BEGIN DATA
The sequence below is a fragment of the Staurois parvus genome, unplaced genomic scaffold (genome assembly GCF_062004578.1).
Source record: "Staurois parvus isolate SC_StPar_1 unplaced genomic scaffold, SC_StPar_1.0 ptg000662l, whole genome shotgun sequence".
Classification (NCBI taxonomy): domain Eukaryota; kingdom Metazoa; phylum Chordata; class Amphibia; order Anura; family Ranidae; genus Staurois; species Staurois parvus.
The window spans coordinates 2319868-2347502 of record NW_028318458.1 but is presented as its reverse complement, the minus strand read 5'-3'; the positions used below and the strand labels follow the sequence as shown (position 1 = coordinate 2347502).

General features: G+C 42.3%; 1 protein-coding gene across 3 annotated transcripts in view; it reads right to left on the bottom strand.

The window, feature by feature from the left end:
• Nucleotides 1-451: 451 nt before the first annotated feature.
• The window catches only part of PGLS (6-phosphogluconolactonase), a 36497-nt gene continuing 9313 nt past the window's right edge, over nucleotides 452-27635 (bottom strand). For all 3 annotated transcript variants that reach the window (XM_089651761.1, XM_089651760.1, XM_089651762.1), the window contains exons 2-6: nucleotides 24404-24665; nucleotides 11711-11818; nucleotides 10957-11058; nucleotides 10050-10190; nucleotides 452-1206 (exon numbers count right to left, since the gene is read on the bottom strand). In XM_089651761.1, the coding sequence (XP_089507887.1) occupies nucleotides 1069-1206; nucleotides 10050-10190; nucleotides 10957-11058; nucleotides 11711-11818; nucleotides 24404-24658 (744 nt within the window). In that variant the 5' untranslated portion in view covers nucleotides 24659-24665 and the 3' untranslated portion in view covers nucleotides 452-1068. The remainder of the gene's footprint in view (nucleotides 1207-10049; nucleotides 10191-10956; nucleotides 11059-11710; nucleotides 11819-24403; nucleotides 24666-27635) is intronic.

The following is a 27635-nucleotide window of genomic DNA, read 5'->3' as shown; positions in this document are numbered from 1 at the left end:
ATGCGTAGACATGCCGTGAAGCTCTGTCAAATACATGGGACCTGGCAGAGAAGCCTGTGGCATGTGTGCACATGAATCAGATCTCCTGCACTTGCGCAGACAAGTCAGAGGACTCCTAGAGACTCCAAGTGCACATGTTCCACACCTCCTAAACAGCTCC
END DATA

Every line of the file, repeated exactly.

The sequence below is a fragment of the Staurois parvus genome, unplaced genomic scaffold (genome assembly GCF_062004578.1).
Source record: "Staurois parvus isolate SC_StPar_1 unplaced genomic scaffold, SC_StPar_1.0 ptg000662l, whole genome shotgun sequence".
Classification (NCBI taxonomy): domain Eukaryota; kingdom Metazoa; phylum Chordata; class Amphibia; order Anura; family Ranidae; genus Staurois; species Staurois parvus.
The window spans coordinates 2319868-2347502 of record NW_028318458.1 but is presented as its reverse complement, the minus strand read 5'-3'; the positions used below and the strand labels follow the sequence as shown (position 1 = coordinate 2347502).

General features: G+C 42.3%; 1 protein-coding gene across 3 annotated transcripts in view; it reads right to left on the bottom strand.

The window, feature by feature from the left end:
• Nucleotides 1-451: 451 nt before the first annotated feature.
• The window catches only part of PGLS (6-phosphogluconolactonase), a 36497-nt gene continuing 9313 nt past the window's right edge, over nucleotides 452-27635 (bottom strand). For all 3 annotated transcript variants that reach the window (XM_089651761.1, XM_089651760.1, XM_089651762.1), the window contains exons 2-6: nucleotides 24404-24665; nucleotides 11711-11818; nucleotides 10957-11058; nucleotides 10050-10190; nucleotides 452-1206 (exon numbers count right to left, since the gene is read on the bottom strand). In XM_089651761.1, the coding sequence (XP_089507887.1) occupies nucleotides 1069-1206; nucleotides 10050-10190; nucleotides 10957-11058; nucleotides 11711-11818; nucleotides 24404-24658 (744 nt within the window). In that variant the 5' untranslated portion in view covers nucleotides 24659-24665 and the 3' untranslated portion in view covers nucleotides 452-1068. The remainder of the gene's footprint in view (nucleotides 1207-10049; nucleotides 10191-10956; nucleotides 11059-11710; nucleotides 11819-24403; nucleotides 24666-27635) is intronic.

The following is a 27635-nucleotide window of genomic DNA, read 5'->3' as shown; positions in this document are numbered from 1 at the left end:
ATGCGTAGACATGCCGTGAAGCTCTGTCAAATACATGGGACCTGGCAGAGAAGCCTGTGGCATGTGTGCACATGAATCAGATCTCCTGCACTTGCGCAGACAAGTCAGAGGACTCCTAGAGACTCCAAGTGCACATGTTCCACACCTCCTAAACAGCTCC